Symbolic links for everybody!

With a bit of free time on my hands, I started to apply a couple tricks I’d learned, and write a checkout and build Python script for my “unstable” Verbosio code – specifically the template editing system I’m still trying to get working.

One of the challenges is in making sure edits propagate both upstream into the Mercurial repository and downstream into the Firefox test builds. Since the code I’m working on starts two subdirectories deep in the repository, and ends up a different three subdirectories deep in the Mozilla source code, it gets tricky. Unless you use symbolic links.

Now, if you’re on Linux or Macintosh, you have a built-in symbolic link command already: ln -s (source) (target). Windows users… well, if you’re on Windows 7 or Vista, and using the newer filesystem (not NTFS), you also have a built-in symbolic link command: mklink /D (target) (source). If you’re on Windows before Vista, you can install an utility called “junction”, and off you go. UPDATE: Faulty statement struck per comments. Sorry about that.

On Windows and Linux, I find I only need one symbolic link: from my source repository’s desired working directory to a special folder in mozilla/extensions. On Mac, I need two: the source-to-target one, and another from (Otherwise, changes I make don’t show up in the Mac environment, short of rebuilding tier_app.)

Since I can’t always remember the format of these commands, a little Python takes care of the dirty work. (Oh, did you notice how Microsoft again does things in the reverse order Linux and Mac’s terminals do?) It also supports checking out the latest FIREFOX_3_6_*_RELEASE tag (handy when I don’t want to look that up either) and building the whole smash, including a few shell scripts I commonly use to run my Mochitests.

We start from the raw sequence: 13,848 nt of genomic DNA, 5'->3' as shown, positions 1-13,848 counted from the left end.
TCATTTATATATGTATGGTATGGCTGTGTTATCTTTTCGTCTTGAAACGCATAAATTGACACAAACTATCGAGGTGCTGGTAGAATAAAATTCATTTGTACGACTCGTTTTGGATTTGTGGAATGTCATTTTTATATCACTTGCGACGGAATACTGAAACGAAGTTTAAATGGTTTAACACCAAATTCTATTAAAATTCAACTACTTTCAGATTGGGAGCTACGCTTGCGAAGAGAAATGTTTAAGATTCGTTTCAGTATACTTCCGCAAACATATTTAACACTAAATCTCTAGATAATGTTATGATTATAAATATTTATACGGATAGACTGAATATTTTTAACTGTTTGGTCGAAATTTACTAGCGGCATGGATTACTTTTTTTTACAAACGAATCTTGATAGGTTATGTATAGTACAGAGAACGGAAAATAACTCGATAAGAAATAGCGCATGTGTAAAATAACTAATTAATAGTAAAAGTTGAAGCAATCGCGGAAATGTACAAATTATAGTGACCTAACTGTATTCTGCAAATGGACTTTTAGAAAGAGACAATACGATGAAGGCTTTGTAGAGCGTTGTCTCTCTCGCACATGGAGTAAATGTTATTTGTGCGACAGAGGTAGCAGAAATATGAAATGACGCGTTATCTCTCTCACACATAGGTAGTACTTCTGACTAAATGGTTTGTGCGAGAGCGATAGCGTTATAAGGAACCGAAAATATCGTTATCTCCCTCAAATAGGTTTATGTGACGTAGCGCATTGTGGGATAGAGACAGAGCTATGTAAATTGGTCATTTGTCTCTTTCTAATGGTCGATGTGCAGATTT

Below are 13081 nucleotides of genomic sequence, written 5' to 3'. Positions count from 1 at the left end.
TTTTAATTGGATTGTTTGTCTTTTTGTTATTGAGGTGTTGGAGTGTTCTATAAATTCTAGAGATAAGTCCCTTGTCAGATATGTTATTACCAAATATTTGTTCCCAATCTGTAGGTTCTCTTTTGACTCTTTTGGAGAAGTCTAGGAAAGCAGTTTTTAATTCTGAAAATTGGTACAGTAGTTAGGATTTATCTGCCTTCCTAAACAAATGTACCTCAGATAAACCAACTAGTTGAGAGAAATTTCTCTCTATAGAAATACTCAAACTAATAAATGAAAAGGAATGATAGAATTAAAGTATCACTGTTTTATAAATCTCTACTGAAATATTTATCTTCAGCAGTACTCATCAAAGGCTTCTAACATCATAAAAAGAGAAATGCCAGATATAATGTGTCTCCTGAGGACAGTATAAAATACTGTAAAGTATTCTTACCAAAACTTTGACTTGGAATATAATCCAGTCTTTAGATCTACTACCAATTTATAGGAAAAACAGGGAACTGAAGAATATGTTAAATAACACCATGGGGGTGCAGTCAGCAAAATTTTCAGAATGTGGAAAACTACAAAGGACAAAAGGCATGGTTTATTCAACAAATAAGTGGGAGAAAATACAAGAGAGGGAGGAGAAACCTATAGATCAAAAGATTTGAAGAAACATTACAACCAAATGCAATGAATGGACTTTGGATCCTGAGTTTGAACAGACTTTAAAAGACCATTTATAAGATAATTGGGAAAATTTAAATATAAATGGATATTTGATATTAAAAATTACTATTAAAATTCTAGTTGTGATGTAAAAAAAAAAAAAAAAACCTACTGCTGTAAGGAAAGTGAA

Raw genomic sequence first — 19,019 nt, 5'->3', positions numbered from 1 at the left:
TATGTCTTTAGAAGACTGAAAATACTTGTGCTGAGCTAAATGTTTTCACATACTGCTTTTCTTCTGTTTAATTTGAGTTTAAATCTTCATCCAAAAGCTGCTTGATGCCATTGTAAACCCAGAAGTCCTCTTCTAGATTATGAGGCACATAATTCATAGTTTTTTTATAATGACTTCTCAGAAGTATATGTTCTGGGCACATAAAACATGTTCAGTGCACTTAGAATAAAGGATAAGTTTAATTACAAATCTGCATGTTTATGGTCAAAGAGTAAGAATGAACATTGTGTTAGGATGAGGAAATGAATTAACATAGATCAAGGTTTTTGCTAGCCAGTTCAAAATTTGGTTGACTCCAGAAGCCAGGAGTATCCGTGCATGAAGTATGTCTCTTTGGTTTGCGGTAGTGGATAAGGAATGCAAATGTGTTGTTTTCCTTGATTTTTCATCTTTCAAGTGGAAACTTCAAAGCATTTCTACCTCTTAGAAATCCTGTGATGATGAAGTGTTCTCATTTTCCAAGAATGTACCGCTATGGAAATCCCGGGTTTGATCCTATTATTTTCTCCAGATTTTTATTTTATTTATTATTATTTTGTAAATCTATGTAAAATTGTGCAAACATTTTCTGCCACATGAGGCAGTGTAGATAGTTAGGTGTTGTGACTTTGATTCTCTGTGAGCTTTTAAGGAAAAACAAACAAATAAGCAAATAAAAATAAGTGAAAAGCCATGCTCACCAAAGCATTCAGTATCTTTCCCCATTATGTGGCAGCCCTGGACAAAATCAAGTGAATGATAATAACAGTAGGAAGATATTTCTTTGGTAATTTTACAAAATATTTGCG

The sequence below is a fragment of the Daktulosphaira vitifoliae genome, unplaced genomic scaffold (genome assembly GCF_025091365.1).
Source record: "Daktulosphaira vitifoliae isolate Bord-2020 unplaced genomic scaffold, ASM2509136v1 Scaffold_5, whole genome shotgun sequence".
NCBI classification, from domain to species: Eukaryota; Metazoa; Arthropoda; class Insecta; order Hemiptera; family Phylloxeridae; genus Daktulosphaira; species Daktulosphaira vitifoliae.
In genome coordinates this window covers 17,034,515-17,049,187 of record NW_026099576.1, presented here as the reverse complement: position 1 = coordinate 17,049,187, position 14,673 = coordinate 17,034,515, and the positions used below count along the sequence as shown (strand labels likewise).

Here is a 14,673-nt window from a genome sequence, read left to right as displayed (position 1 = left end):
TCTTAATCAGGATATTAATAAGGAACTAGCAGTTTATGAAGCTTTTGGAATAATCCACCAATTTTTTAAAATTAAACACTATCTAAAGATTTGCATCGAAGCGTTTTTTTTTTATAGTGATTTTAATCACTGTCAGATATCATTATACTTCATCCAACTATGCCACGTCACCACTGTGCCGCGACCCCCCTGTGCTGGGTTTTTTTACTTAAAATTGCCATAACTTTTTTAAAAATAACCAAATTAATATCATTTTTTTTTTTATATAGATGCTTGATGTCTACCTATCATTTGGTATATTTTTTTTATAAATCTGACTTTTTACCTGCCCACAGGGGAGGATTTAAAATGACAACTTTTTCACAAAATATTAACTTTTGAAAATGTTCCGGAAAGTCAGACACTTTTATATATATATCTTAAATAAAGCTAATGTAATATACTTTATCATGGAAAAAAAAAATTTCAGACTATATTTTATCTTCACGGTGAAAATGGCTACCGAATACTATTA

Wouldn’t it be nice if files that don’t get pre-processed were symbolically linked in at build time, until the installer was built?

I’ll blog again in a day or two, talking about hash tables in JavaScript – and why I suddenly decided to care.

6 thoughts on “Symbolic links for everybody!”

  1. On non-Windows platforms, any files in dist that can be symlinked generally are. (You can even ask to symlink your chrome, as an alternative to flat chrome.) On Windows we still copy everything, although there are plans to use hard links where possible.

  2. Win7 is still using NTFS 3.1 the same as Windows XP, it just integrated some functionalities of this fs that were not available in XP. In the case of symbolic links, as Win XP did recognize them even though it could not create them, it’s more like junction got incorporated with the OS and does not need to be downloaded separately than anything else.
    Note that since in XP there was *no* way to see if a link had been created on a file, it was probably much better to leave it only accessible to a few power users.

  3. > Windows 7 or Vista, and using the newer filesystem (not NTFS)
    > If you’re on NTFS, you can install an utility called “junction”, and off you go.
    Sorry, what?
    I’m think you mean
    “Windows 7 or Vista and using NTFS”
    “If you’re on XP or earlier, and use NTFS, you can download ‘junction'”

  4. “if you’re on Windows 7 or Vista, and using the newer filesystem (not NTFS)”
    Huh?? What “newer” filesystem do Windows Vista and Windows 7 have besides NTFS?

  5. NTFS with Windows Vista and 7 support symlinks (they work like their Unix counterparts..) They’re not quite the same as NTFS junctions.
    They should work for what you expect. For XP though, junction is the fallback option, but its not about filesystem, but rather, NT version.
    (I suppose you meant “not FAT32” and not “not NTFS” in your original post)

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